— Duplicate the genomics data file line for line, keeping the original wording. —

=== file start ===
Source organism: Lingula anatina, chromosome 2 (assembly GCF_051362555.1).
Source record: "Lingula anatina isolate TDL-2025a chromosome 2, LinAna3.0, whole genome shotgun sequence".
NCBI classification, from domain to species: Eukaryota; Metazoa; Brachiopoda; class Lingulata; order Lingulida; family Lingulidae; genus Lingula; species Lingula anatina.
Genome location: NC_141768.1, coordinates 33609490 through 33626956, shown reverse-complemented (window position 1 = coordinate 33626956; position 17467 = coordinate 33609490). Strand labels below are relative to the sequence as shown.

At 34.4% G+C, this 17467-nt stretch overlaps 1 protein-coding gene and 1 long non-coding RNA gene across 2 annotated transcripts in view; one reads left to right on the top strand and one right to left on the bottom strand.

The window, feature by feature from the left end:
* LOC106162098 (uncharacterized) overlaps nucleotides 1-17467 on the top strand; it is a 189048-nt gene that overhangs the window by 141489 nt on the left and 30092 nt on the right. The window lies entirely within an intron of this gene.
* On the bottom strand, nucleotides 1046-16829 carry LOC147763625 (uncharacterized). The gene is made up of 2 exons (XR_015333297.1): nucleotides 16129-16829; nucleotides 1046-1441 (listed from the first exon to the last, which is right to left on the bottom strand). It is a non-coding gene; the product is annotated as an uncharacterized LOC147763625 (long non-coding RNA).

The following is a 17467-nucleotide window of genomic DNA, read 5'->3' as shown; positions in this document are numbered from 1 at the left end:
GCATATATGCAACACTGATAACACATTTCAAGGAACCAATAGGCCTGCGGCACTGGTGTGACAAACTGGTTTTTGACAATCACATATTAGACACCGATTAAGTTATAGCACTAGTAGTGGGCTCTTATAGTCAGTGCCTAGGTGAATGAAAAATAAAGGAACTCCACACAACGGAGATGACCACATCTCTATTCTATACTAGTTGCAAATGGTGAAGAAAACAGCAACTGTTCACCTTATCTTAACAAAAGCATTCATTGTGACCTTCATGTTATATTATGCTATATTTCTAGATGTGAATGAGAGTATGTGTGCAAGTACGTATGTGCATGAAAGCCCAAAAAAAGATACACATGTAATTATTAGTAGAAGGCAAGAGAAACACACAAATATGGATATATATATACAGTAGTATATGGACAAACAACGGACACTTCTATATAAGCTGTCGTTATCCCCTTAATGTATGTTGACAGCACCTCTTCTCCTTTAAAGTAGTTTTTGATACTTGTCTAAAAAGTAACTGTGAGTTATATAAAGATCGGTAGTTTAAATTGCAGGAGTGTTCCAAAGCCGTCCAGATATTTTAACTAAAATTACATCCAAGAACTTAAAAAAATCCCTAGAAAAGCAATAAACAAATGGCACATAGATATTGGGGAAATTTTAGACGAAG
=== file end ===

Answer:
Source organism: Lingula anatina, chromosome 2 (assembly GCF_051362555.1).
Source record: "Lingula anatina isolate TDL-2025a chromosome 2, LinAna3.0, whole genome shotgun sequence".
NCBI classification, from domain to species: Eukaryota; Metazoa; Brachiopoda; class Lingulata; order Lingulida; family Lingulidae; genus Lingula; species Lingula anatina.
Genome location: NC_141768.1, coordinates 33609490 through 33626956, shown reverse-complemented (window position 1 = coordinate 33626956; position 17467 = coordinate 33609490). Strand labels below are relative to the sequence as shown.

At 34.4% G+C, this 17467-nt stretch overlaps 1 protein-coding gene and 1 long non-coding RNA gene across 2 annotated transcripts in view; one reads left to right on the top strand and one right to left on the bottom strand.

The window, feature by feature from the left end:
* LOC106162098 (uncharacterized) overlaps nucleotides 1-17467 on the top strand; it is a 189048-nt gene that overhangs the window by 141489 nt on the left and 30092 nt on the right. The window lies entirely within an intron of this gene.
* On the bottom strand, nucleotides 1046-16829 carry LOC147763625 (uncharacterized). The gene is made up of 2 exons (XR_015333297.1): nucleotides 16129-16829; nucleotides 1046-1441 (listed from the first exon to the last, which is right to left on the bottom strand). It is a non-coding gene; the product is annotated as an uncharacterized LOC147763625 (long non-coding RNA).

The following is a 17467-nucleotide window of genomic DNA, read 5'->3' as shown; positions in this document are numbered from 1 at the left end:
GCATATATGCAACACTGATAACACATTTCAAGGAACCAATAGGCCTGCGGCACTGGTGTGACAAACTGGTTTTTGACAATCACATATTAGACACCGATTAAGTTATAGCACTAGTAGTGGGCTCTTATAGTCAGTGCCTAGGTGAATGAAAAATAAAGGAACTCCACACAACGGAGATGACCACATCTCTATTCTATACTAGTTGCAAATGGTGAAGAAAACAGCAACTGTTCACCTTATCTTAACAAAAGCATTCATTGTGACCTTCATGTTATATTATGCTATATTTCTAGATGTGAATGAGAGTATGTGTGCAAGTACGTATGTGCATGAAAGCCCAAAAAAAGATACACATGTAATTATTAGTAGAAGGCAAGAGAAACACACAAATATGGATATATATATACAGTAGTATATGGACAAACAACGGACACTTCTATATAAGCTGTCGTTATCCCCTTAATGTATGTTGACAGCACCTCTTCTCCTTTAAAGTAGTTTTTGATACTTGTCTAAAAAGTAACTGTGAGTTATATAAAGATCGGTAGTTTAAATTGCAGGAGTGTTCCAAAGCCGTCCAGATATTTTAACTAAAATTACATCCAAGAACTTAAAAAAATCCCTAGAAAAGCAATAAACAAATGGCACATAGATATTGGGGAAATTTTAGACGAAG